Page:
2) You need not (and should not!) be preoccupied with how deep you perform the squat. If seated in the chair I spoke about aiming for, your hips will be positioned higher than your knees, perhaps significantly so. this will help ensure that you don't go too deep.

Final thoughts: * Lose the 10# weights for now. Body weight should plenty suffice for what you're hoping to achieve in this early phase.

  • I answered based on available knowledge provided in your question and with the assumption that you don't have any orthopedic issues or other contraindications for performing squats. Should this be the case, I would advise consulting with the appropriate medical professional to review your fitness options.
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The squat is one of the more difficult exercises to get right and any deviation from an almost perfect form as you progress will become increasingly riskier. For that reason, it's important to start at a weight that you are comfortable with, and it's also important to keep the reps low. There are no hard or fast rules, but 5 reps is a good guideline. The more you are able to attempt your reps with the most concentration the better, so lower reps will help you achieve that. I recommend that you start off with 3 sets of 5 reps. Give yourself at least a minute in between sets and increase the weight over time. Don't be in a hurry to add lots of weight, just be consistent and aim to add weight when you are comfortable to do so. Before you know it, you'll be lifting significantly more weight than you realise. The aim is to practice the squat as much as possible to allow your neurological system to adapt in anticipation for the strength (and yes, fitness) gains to follow.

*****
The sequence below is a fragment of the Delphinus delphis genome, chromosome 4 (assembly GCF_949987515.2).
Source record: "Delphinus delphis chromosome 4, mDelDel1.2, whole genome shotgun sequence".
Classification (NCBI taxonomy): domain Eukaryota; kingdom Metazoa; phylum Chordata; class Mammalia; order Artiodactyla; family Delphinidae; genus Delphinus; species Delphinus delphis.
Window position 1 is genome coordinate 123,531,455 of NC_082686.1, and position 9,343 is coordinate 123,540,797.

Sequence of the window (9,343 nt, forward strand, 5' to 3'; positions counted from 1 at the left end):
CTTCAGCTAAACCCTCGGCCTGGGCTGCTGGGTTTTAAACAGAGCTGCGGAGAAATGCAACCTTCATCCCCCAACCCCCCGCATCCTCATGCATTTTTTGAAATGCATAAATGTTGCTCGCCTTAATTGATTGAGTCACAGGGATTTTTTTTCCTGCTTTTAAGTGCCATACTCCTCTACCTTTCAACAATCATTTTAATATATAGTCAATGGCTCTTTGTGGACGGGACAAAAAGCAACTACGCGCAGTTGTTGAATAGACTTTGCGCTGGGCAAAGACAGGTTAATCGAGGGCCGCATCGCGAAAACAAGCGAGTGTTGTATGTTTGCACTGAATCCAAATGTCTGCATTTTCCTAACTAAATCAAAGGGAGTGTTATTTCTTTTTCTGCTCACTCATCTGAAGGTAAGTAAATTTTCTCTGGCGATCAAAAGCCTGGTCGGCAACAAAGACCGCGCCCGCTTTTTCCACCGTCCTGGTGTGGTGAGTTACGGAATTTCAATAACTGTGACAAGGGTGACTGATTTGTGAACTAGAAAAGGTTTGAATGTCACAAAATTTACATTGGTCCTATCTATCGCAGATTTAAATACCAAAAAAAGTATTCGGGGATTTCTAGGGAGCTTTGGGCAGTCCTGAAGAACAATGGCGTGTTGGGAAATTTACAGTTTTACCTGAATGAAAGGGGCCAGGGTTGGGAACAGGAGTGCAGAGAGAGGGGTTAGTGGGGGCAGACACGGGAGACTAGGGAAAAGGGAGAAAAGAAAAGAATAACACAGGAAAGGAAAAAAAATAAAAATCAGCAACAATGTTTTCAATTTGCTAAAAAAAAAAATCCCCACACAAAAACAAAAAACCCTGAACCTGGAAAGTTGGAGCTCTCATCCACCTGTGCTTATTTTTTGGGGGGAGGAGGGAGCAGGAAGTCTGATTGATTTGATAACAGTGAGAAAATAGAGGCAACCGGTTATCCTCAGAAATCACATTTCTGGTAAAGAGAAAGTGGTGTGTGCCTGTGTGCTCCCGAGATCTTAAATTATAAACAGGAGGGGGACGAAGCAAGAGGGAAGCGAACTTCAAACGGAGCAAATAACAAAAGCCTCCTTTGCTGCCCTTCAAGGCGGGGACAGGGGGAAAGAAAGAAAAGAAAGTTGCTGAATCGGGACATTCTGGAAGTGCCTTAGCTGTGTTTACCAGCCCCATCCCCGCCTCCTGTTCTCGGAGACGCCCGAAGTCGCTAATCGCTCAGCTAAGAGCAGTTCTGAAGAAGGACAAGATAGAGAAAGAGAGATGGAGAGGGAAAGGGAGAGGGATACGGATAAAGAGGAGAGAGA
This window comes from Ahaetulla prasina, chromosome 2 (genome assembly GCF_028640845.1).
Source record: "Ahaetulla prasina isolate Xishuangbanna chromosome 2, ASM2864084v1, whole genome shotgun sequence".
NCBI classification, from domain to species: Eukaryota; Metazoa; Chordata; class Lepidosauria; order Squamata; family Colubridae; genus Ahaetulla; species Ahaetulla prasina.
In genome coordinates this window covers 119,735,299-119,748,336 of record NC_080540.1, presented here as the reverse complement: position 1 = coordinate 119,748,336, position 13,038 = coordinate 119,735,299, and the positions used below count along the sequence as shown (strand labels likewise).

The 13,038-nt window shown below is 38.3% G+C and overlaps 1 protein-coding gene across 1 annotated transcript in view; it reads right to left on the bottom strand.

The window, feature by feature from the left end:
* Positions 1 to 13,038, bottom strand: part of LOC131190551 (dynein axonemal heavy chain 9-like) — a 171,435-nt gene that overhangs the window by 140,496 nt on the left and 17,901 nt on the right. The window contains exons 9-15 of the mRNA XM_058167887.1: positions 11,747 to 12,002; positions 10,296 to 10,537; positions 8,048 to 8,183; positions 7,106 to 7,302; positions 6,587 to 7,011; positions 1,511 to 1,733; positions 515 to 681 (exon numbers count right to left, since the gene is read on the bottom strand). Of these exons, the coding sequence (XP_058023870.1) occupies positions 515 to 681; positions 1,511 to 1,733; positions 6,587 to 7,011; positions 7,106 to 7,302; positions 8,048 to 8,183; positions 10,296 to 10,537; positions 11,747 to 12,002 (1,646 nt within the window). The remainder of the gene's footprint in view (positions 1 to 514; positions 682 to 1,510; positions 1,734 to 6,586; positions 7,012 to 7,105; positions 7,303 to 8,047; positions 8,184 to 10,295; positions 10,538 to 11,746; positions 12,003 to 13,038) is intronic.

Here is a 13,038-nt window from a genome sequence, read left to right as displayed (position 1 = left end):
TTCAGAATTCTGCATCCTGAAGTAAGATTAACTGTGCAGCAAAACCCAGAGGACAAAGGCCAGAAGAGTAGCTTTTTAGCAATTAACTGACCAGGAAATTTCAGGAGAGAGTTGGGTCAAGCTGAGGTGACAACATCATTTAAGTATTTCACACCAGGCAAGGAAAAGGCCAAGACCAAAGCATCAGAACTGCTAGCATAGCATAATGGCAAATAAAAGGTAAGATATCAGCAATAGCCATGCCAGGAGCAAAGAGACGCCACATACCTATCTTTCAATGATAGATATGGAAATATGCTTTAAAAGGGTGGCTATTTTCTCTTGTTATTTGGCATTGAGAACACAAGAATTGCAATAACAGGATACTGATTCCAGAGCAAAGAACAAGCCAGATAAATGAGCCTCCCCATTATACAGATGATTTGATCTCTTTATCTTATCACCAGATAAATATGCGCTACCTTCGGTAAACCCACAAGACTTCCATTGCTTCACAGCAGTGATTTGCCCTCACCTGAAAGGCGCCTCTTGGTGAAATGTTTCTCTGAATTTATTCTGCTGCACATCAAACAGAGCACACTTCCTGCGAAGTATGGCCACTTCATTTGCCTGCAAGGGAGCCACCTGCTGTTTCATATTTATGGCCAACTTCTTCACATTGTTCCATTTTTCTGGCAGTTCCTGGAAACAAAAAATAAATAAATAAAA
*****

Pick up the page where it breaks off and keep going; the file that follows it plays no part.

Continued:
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Well as you are a beginner...the post workout pain is due to high lactic acid in the muscles as a result of low endurance of your lower body muscles. I'd suggest you to keep moving ahead in your fitness goals by slowly reducing your fat and eating healthy carbs, fats and adequate protein.Try to be active throughout the days of the week and drink plenty of water. occassionally a massage would be good too. As far as the frequency is concerned, you can do it once or twice a week. Ideally you may slowly increase the intensity of the exercise.

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  • This is a pretty vague answer. Please try and add some more clear directives for the OP
    – Chuck
    Jan 27 '18 at 20:15
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It sounds like you've had an unpleasant experience with Delayed-Onset Muscle Soreness (DOMS). DOMS occurs very commonly, especially following new activity involving eccentric muscle contractions -- in your case, controlled descents into squats.

What you've described -- "having difficulty lower[ing] my body to sit in a chair or get into my car" -- is indeed extremely unpleasant, but is essentially harmless. As you've already discovered, DOMS usually dissipates within a few days. It will not be as bad after the next time you squat.

Regarding your workout scheme: Please consider the Starting Strength novice program, which I've described in a related answer. Sets of 20 repetitions, after the first few occasions, do not provide the best type of stimulus to develop strength.